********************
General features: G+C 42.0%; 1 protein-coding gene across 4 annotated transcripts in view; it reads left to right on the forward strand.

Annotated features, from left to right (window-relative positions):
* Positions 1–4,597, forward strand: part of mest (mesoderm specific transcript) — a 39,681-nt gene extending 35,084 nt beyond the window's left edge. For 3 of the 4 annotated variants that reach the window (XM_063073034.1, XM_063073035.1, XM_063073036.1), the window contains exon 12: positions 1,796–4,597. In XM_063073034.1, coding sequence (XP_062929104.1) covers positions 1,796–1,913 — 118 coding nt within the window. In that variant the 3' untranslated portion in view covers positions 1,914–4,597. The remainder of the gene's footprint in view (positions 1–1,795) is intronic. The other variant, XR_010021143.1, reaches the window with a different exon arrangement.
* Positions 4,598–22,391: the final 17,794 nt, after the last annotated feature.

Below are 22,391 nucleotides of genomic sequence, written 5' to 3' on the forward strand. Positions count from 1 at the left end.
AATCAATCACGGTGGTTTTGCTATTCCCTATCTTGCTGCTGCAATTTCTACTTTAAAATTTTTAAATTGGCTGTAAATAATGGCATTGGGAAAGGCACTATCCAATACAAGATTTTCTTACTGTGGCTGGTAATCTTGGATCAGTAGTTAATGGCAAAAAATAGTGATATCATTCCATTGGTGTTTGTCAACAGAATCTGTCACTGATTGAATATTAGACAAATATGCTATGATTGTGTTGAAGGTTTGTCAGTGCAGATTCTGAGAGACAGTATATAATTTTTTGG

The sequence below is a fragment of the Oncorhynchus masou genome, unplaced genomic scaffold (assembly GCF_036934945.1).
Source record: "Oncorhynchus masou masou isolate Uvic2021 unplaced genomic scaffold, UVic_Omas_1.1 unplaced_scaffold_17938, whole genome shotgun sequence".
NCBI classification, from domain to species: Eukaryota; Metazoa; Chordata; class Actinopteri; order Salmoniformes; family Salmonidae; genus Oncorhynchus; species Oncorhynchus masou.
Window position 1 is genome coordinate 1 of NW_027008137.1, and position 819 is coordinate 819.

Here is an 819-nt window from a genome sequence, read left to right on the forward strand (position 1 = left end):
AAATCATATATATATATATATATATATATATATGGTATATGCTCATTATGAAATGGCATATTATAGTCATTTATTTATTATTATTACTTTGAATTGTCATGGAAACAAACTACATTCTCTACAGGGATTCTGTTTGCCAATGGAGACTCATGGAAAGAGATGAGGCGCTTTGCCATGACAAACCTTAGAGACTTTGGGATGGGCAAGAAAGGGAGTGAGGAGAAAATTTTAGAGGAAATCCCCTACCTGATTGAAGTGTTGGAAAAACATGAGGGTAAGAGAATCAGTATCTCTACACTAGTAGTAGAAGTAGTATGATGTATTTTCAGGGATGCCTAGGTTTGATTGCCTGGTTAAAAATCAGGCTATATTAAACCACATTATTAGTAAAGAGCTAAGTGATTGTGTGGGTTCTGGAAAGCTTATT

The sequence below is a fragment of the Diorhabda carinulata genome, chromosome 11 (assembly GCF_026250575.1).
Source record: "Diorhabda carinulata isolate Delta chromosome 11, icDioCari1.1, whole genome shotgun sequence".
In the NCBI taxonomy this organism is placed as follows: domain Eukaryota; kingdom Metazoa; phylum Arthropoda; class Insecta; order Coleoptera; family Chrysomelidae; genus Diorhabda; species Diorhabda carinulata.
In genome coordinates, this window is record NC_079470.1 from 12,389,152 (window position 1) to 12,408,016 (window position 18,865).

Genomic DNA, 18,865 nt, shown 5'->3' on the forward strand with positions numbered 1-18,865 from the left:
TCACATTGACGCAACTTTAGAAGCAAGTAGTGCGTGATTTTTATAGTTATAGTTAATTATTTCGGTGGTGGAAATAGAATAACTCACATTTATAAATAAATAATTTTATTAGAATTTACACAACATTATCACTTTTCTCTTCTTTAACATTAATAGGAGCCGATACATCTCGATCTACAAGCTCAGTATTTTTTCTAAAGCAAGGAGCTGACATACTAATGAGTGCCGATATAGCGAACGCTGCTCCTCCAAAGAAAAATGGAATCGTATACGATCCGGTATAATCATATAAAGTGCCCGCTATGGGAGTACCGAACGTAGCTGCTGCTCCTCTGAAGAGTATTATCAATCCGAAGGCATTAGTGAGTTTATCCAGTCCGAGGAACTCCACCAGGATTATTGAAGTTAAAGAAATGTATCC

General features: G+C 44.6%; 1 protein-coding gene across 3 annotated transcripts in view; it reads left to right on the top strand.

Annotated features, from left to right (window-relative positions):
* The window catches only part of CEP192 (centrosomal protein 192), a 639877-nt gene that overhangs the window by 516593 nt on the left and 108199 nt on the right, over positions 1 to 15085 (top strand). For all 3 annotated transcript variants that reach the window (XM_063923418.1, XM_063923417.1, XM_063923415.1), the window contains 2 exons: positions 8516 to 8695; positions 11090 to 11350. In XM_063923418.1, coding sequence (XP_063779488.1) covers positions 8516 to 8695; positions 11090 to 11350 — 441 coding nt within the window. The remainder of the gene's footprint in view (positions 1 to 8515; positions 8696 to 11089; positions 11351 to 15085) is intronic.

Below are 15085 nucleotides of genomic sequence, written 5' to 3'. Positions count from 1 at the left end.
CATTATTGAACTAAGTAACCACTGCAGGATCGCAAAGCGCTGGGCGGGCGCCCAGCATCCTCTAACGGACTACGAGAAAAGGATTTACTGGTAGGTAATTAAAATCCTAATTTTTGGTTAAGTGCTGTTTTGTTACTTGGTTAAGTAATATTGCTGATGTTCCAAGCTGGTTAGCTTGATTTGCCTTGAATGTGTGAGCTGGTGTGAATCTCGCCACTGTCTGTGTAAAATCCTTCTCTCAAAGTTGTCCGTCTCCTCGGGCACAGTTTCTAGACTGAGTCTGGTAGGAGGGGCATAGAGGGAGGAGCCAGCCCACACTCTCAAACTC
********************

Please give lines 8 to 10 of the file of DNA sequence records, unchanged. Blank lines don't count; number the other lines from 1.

Source record: "Oncorhynchus masou masou isolate Uvic2021 unplaced genomic scaffold, UVic_Omas_1.1 unplaced_scaffold_17938, whole genome shotgun sequence".
NCBI classification, from domain to species: Eukaryota; Metazoa; Chordata; class Actinopteri; order Salmoniformes; family Salmonidae; genus Oncorhynchus; species Oncorhynchus masou.
Window position 1 is genome coordinate 1 of NW_027008137.1, and position 819 is coordinate 819.